An analysis of adolescents´ identity positioning as learners in Sukma Bangsa Pidie School
Nurhayati; Ratna Sari Dewi (2017)
Ratna Sari Dewi
Master's Degree Programme in Teacher Education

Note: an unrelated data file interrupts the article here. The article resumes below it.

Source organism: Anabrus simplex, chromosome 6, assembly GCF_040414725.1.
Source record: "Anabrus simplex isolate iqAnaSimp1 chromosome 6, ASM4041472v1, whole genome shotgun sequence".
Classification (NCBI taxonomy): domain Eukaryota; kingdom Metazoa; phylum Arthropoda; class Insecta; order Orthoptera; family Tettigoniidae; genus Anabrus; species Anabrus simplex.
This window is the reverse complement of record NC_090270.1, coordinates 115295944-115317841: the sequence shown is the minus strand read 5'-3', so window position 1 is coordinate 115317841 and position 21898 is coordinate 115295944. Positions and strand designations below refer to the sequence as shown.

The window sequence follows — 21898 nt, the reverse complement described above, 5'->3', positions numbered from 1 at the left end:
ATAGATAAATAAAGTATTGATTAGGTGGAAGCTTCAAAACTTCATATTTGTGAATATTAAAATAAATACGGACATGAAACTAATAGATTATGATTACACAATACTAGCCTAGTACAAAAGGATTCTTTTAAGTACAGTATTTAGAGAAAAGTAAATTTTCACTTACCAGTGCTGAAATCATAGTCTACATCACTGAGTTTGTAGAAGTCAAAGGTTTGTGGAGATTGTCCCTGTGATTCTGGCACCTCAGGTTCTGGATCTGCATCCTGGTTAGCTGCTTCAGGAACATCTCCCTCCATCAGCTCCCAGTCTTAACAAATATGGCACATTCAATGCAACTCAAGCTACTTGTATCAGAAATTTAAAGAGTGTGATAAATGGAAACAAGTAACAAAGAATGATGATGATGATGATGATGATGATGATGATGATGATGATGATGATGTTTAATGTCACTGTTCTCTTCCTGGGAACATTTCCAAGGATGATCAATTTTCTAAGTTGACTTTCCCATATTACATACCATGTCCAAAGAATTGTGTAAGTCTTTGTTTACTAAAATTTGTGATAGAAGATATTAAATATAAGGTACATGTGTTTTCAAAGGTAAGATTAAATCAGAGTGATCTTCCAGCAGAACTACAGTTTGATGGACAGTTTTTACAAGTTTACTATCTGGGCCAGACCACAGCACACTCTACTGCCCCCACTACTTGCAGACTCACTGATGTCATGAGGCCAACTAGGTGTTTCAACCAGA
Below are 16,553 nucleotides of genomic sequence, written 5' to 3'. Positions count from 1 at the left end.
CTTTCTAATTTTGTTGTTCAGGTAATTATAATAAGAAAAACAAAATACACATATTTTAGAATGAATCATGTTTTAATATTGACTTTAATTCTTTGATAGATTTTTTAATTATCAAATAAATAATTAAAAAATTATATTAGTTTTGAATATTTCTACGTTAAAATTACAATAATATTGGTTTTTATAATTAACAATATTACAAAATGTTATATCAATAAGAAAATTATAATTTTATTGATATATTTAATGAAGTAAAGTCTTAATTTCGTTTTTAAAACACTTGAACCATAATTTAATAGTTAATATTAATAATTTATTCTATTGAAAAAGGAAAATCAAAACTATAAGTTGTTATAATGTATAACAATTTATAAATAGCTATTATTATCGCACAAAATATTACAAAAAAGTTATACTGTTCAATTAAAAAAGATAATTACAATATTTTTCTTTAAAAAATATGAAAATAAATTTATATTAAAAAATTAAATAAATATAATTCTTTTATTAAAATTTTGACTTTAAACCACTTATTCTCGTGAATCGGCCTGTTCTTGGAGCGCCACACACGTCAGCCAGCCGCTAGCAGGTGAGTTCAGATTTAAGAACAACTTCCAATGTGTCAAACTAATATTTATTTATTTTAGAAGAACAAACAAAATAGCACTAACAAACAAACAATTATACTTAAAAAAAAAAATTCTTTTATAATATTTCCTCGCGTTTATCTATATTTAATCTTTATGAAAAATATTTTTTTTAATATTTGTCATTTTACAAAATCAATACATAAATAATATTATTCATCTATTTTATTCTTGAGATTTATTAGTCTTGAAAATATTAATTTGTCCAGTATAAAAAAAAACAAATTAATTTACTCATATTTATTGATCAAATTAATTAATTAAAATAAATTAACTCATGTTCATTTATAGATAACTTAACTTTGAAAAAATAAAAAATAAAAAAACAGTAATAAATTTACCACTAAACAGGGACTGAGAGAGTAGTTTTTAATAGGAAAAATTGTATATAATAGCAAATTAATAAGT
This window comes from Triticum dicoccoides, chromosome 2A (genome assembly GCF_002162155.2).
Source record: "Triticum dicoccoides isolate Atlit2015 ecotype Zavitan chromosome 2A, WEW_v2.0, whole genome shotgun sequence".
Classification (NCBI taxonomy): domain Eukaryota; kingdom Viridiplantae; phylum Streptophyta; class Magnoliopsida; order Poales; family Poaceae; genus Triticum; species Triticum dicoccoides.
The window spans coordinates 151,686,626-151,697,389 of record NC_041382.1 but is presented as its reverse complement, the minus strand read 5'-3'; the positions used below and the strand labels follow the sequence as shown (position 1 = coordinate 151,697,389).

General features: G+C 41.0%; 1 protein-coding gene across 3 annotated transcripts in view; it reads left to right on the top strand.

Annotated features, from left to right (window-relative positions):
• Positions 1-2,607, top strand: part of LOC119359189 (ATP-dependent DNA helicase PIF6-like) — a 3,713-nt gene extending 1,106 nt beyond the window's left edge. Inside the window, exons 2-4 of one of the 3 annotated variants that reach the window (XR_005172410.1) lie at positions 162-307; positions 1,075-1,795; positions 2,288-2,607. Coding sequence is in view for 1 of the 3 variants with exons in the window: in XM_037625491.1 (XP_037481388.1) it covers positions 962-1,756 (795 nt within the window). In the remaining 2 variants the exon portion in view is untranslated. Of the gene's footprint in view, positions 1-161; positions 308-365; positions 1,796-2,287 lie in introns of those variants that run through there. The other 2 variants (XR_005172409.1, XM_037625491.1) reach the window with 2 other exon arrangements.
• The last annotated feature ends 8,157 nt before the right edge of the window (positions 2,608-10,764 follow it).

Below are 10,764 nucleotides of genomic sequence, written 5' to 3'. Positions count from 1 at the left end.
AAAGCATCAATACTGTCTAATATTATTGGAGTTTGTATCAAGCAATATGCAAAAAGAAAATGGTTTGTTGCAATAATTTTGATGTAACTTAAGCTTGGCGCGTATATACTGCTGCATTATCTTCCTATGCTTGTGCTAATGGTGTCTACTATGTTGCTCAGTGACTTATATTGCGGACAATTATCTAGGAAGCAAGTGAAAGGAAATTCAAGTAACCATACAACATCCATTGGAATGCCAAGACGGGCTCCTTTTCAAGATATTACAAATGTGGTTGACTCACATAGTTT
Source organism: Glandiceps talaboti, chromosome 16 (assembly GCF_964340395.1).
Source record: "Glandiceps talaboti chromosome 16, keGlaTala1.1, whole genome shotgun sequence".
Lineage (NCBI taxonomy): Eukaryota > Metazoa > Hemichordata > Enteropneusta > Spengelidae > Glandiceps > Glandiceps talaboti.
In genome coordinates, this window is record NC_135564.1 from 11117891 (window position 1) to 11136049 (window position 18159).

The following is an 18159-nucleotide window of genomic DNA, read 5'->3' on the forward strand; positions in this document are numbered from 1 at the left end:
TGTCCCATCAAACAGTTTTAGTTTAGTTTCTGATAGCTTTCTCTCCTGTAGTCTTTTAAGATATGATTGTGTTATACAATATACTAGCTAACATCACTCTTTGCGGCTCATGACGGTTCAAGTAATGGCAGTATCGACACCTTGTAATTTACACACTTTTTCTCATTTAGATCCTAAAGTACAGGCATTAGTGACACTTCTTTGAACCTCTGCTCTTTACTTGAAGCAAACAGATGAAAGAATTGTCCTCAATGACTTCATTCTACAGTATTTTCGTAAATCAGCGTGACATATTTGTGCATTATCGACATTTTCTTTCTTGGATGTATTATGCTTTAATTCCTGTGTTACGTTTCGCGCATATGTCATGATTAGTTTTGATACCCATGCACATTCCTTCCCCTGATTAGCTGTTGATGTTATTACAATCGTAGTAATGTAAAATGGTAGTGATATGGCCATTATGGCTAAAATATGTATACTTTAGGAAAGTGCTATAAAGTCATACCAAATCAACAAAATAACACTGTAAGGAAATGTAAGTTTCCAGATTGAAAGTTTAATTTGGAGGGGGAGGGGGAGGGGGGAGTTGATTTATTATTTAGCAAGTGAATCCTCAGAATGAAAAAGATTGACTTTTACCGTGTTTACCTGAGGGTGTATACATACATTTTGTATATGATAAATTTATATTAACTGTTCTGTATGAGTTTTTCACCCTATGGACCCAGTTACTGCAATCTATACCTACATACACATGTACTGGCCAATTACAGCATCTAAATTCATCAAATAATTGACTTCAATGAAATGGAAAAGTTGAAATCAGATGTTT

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The purpose of this research was to explore how adolescents performed towards their identity as learners in Sukma Bangsa Pidie (SBP) School through a phenomenographic approach. More specifically, the study aimed to understand the way adolescents construct their learning identity, to see their awareness level as learners, and to know their different ways of experiencing their positions as learners in a school environment. The participants in this study were 15 students (8 females and 7 males) from SBP School in the 11th grade of senior high school level, their teachers, and parents. This research was conducted from 10 August 2016 to 11 October 2016 in SBP School. The investigation was done in this school because it has both boarding and non-boarding students. The data gathered for this study were obtained from naturalistic observation, audio/video-recording of events (observation) and interviews, focus-group discussion (FGD), self-report, peer observation, and supporting documents (i.e. mid-test report). To get data triangulation in order to support student participants interviews, this study also interviewed their base class teacher, subject teachers, dormitory teacher, vice principal of student affairs, school principal, and some representative parents. The findings indicated that there were variations in the way adolescents experienced their learning identity, and later might encourage them to achieve different degrees of motivation, self-perceptions (includes self-efficacy, self-concept, and self-esteem), autonomy, and self-development towards their identity as learners. In this study, SBP School s students demonstrated a high level of self-efficacy and self-development, an average level of self-esteem and autonomy, and close to an average level of self-concept and motivation in constructing their identity as learners. The other results also validated the different levels of adolescents awareness in perceiving their sense of identity as learners, which were survival, establishing stability, approval, and loving to learn. The students of SBP School disclosed that the highest accomplishment of their experiences was in showing their confidence towards learning attitude, whereas the lowest one was in adult attachment or influences. Furthermore, the findings exhibited the different ways of adolescents perceived their positions as learners, whereby students with low levels of motivation and self-perceptions must unconditionally be scaffolded by both teachers (at school) and parents (at home). Adult attachment therefore may become more important to moderate students who have either low willingness to study or low self-conception, in order to reconstruct their learning identity. This study ultimately confirmed that there was a reciprocal relationship between learner identity and learner awareness and further supported the integrated effects on both learner autonomy and cognitive ability. The researchers then recommend that future research should investigate the association of learner identity with academic attitudes as well as learner identity with academic and social achievements, both qualitatively and quantitatively. In addition, this research may give new references in similar research contexts for professional groups and worldwide educational systems.
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